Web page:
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Edible: An Adventure Into the World of Eating Insects and the Last Great Hope to Save the Planet

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Edible: An Adventure Into the World of Eating Insects and the Last Great Hope to Save the Planet Cover

 

Synopses & Reviews

Publisher Comments:

Insects. Theyre whats for dinner. Can you imagine a world in which that simple statement is not only true but in fact an unremarkable part of daily life? Daniella Martin, entomophagist and blogger, can.

In this rollicking excursion into the world of edible insects, Martin takes us to the front lines of the next big trend in the global food movement and shows us how insects just might be the key to solving world hunger. Along the way, we sample moth larvae tacos at the Don Bugito food cart in San Francisco, travel to Copenhagen to meet the experimental tasters at Nomas Nordic Food Lab, gawk at the insects stocked in the frozen food aisle at Thailands Costco, and even crash an underground bug-eating club in Tokyo.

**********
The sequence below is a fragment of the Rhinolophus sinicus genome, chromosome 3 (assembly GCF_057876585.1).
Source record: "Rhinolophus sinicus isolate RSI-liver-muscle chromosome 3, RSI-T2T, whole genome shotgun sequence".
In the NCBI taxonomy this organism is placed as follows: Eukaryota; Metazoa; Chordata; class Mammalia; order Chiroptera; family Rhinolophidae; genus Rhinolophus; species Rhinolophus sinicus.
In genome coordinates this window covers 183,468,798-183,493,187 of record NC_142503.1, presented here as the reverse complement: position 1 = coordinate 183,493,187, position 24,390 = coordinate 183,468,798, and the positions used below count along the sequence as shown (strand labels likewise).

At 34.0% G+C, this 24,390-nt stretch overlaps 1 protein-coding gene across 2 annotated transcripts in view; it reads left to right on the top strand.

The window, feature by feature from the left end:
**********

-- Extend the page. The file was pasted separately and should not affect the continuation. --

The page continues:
Martin argues that bugs have long been an important part of indigenous diets and cuisines around the world, and investigates our own cultures bias against their use as a food source. She shines a light on the cutting-edge research of Marcel Dicke and other scientists who are only now beginning to determine the nutritional makeup of insects and champion them as an efficient and sustainable food source.

Whether you love or hate bugs, Edible will radically change the way you think about the global food crisis and perhaps persuade you that insects are much more than a common pest. For the adventurous, the book includes an illustrated list of edible insects, recipes, and instructions on how to raise bugs at home.

Review: